But the most interesting part may be how the researchers hope the material can be used. Initial uses of the technology could be for remote homes, buildings, or shelters that are far from grid power, which could be powered by solar panels attached to the cement supercapacitors, the researchers say.

If used for foundations for houses, the concrete alternative could store a full day's worth of energy while adding little-to-no the cost of the foundation while still providing the needed structural strength.

Lastly, if poured to create new roadways, the researchers say the carbon black concrete could even enable contactless EV charging as vehicles drive, not only providing a potential solution to the energy storage dilemma, but the EV range issue stopping many Americans from going electric.

Aside from the construction and storage applications of the material, it also has implications for planet-warming CO2 emissions. Cement is one of the hardest to decarbonize industries and is responsible for 8% of global CO2 emissions, making it one of the most polluting, albeit necessary, materials on the planet.

While startups like Brimstone are working to lower the emissions of cement production to eventually be zero, the researchers expect the benefits of their supercapacitor could help offset the environmental footprint of current cement production, which last year underwent a domestic production and consumption boom.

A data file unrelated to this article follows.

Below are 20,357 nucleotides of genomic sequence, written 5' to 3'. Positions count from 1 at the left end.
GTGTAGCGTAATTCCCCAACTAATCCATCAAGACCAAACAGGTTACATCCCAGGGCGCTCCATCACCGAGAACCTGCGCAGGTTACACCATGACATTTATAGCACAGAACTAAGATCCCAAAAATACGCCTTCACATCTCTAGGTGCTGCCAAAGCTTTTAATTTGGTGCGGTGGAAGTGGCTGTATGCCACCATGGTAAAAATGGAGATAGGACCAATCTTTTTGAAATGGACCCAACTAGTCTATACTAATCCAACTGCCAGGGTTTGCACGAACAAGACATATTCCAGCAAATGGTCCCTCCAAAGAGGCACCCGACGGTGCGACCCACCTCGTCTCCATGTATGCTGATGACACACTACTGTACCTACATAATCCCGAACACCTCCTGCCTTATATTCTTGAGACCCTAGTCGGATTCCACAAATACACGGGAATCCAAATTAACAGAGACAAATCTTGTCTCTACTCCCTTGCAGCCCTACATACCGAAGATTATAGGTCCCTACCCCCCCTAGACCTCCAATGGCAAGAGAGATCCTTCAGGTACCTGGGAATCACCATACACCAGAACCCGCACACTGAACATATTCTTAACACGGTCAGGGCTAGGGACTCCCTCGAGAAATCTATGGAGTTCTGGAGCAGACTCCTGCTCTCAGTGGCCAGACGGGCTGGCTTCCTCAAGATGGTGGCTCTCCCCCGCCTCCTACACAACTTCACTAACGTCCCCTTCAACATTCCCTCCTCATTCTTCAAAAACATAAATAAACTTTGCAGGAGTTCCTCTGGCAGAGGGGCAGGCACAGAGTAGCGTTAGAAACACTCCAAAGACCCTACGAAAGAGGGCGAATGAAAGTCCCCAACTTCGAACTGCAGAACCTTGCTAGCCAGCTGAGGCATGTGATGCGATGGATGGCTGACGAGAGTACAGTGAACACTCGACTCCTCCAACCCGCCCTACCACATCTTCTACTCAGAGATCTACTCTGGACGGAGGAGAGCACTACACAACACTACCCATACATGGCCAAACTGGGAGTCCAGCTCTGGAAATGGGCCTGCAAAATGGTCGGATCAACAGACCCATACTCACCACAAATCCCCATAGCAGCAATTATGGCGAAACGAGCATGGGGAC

But the potential of the material doesn’t end at construction applications.

According to Franz-Josef Ulm, a structural engineer at MIT who led the paper, it is not only more scalable compared to traditional batteries due to its low-cost and abundant materials, but also “multifunctional.” It can even be used as a heating system by simply applying electricity to the carbon black-laced concrete.

As he told the publication Fast Company, after testing a small version of the system in the lab, the team is working on larger iterations — they could have a prototype as soon as 18 months.

According to Ulm via the release, this is “a new way of looking toward the future of concrete as part of the energy transition.”